TitleLarge igneous provinces and Earth’s carbon cycle
NameSchaller, Morgan Frederick (author), Kent, Dennis V (chair), Wright, James D (internal member), Schlische, Roy W (internal member), Olsen, Paul E (outside member), Rutgers University, Graduate School - New Brunswick,
DescriptionUsing stable carbon isotopes of soil carbonates, I demonstrate that the eruption of the Central Atlantic Magmatic Province (CAMP) resulted in a transient perturbation of atmospheric pCO2 in the Late Triassic. I show evidence of a discrete pCO2 pulse (roughly a doubling) immediately after the first CAMP flow-unit preserved in the Newark rift basin, followed by a ~200 kyr falloff toward pre-eruptive concentrations, a pattern repeated above the second and third flow-units. Observations from the Hartford basin indicate that pCO2 had fallen to concentrations well below background by 400 kyr after the final eruptions in the earliest Jurassic. I use a simple geochemical model to demonstrate that this decrease below pre-eruptive background is most easily accomplished by the extrusion of ~1.12 x 107 km2 of basalt into the equatorial humid belt, which effectively amplified the increase in global continental weathering rate by perhaps as much as 50%. These results indicate that LIPs can be overall net sinks for CO2. A test of the Late Triassic equilibrium state from a 33-My record of pCO2 broadly shows a ~3-fold decrease from the Carnian through the Rhaetian. This pCO2 decrease is most consistent with the hypothesis that a Late-Triassic increase in continental area within the tropical humid belt, as a result of the slow northward migration of the Pangean Supercontinent, lead to increased rates of continental weathering and CO2 consumption. A significant implication of this finding is that changes in degassing rate from variable ocean crust production are not driving the long-term decrease in pCO2 because crustal production rates show little variability through the Late Triassic. Together, the results of this work lay the foundation for a revision of our understanding regarding the driving mechanisms behind Earth’s long-term carbon cycle toward a greater emphasis on weathering processes.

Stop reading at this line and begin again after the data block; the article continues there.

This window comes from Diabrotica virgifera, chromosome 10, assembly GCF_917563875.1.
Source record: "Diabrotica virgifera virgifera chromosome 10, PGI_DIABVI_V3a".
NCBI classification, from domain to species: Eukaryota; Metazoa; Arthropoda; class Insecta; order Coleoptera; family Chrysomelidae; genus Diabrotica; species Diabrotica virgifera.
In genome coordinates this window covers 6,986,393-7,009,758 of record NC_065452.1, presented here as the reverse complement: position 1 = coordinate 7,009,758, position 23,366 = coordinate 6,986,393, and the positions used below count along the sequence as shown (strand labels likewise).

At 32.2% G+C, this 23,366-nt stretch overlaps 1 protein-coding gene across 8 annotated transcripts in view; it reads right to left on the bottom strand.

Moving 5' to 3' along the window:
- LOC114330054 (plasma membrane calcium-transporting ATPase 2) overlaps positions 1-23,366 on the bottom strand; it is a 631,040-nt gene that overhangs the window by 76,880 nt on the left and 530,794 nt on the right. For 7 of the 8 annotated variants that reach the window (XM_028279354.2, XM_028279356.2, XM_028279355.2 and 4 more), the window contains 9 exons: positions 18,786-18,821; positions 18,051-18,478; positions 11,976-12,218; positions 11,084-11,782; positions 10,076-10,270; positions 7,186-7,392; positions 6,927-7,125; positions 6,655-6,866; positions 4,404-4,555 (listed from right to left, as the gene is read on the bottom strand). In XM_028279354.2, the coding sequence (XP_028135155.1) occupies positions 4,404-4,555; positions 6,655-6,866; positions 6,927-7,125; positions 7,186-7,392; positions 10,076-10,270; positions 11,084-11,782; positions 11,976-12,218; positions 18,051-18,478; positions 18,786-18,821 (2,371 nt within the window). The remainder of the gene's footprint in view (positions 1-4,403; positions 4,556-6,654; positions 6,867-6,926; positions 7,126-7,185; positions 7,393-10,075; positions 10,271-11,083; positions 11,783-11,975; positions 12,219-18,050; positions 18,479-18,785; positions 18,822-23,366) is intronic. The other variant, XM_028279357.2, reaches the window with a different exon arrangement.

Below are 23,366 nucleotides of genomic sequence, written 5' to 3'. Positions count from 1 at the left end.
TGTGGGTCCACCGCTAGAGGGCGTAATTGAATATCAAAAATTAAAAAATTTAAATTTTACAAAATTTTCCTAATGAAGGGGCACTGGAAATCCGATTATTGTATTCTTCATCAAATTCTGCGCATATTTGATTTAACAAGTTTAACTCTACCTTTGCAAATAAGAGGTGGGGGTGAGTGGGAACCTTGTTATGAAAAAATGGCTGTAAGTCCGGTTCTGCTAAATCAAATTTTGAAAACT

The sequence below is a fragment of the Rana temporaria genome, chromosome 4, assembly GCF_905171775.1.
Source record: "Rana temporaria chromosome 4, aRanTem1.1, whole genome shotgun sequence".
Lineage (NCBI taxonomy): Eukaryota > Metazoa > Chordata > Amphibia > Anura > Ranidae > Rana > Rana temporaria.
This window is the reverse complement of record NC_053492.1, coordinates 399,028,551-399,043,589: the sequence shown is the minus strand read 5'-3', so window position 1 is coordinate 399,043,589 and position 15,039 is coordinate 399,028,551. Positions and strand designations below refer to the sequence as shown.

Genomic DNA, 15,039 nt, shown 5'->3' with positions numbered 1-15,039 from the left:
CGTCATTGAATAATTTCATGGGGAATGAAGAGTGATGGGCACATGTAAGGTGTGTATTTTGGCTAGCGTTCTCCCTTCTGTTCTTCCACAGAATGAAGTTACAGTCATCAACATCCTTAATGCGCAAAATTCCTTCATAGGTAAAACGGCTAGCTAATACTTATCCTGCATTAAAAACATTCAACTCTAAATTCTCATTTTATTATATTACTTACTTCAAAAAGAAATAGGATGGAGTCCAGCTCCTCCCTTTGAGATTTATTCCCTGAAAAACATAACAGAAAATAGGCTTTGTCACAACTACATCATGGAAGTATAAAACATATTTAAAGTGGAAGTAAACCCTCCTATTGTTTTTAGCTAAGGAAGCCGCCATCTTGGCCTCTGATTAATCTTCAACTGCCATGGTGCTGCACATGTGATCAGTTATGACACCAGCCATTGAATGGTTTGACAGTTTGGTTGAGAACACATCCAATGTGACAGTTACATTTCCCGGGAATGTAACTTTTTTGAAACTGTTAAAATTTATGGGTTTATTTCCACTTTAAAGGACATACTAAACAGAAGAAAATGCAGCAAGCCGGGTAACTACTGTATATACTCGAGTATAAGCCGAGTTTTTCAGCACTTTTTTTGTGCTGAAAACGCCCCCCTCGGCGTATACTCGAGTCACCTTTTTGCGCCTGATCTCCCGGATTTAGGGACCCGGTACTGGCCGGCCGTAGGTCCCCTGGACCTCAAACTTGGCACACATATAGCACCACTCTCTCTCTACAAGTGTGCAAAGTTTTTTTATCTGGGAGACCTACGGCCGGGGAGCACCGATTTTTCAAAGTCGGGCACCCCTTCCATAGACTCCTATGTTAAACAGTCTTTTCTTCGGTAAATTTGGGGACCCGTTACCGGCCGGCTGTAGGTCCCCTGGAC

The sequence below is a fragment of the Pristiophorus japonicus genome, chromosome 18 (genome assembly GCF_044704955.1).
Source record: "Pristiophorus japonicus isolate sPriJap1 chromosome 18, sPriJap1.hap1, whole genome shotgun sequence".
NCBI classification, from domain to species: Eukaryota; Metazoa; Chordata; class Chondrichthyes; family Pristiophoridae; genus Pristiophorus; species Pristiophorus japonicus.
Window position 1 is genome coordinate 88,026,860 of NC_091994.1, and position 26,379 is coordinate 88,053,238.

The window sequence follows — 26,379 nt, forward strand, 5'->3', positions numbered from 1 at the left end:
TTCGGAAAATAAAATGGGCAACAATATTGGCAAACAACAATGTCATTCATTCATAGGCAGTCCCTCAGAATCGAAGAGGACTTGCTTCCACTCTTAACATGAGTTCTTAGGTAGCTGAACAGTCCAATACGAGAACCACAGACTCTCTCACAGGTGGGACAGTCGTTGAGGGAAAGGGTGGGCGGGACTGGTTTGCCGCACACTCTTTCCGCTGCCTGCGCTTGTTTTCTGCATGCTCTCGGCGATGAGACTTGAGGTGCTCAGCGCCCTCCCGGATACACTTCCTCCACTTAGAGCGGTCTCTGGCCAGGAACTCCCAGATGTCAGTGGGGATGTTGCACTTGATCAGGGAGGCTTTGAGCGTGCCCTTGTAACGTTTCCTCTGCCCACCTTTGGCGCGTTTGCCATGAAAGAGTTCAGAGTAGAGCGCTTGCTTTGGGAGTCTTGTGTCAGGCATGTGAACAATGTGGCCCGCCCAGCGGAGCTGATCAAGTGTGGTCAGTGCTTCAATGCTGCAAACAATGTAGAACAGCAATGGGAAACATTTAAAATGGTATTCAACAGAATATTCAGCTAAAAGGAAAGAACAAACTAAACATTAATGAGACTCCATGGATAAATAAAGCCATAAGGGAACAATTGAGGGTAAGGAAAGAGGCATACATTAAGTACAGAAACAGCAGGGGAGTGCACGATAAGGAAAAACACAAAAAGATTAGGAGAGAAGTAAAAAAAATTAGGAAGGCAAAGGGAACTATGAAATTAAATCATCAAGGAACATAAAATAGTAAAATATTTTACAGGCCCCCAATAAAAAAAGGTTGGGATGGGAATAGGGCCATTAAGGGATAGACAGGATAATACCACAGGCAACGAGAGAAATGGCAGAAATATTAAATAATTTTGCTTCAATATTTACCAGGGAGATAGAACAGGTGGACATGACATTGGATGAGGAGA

NoteIncludes bibliographical references
Noteby Morgan Frederick Schaller
CollectionGraduate School - New Brunswick Electronic Theses and Dissertations
Organization NameRutgers, The State University of New Jersey
RightsThe author owns the copyright to this work.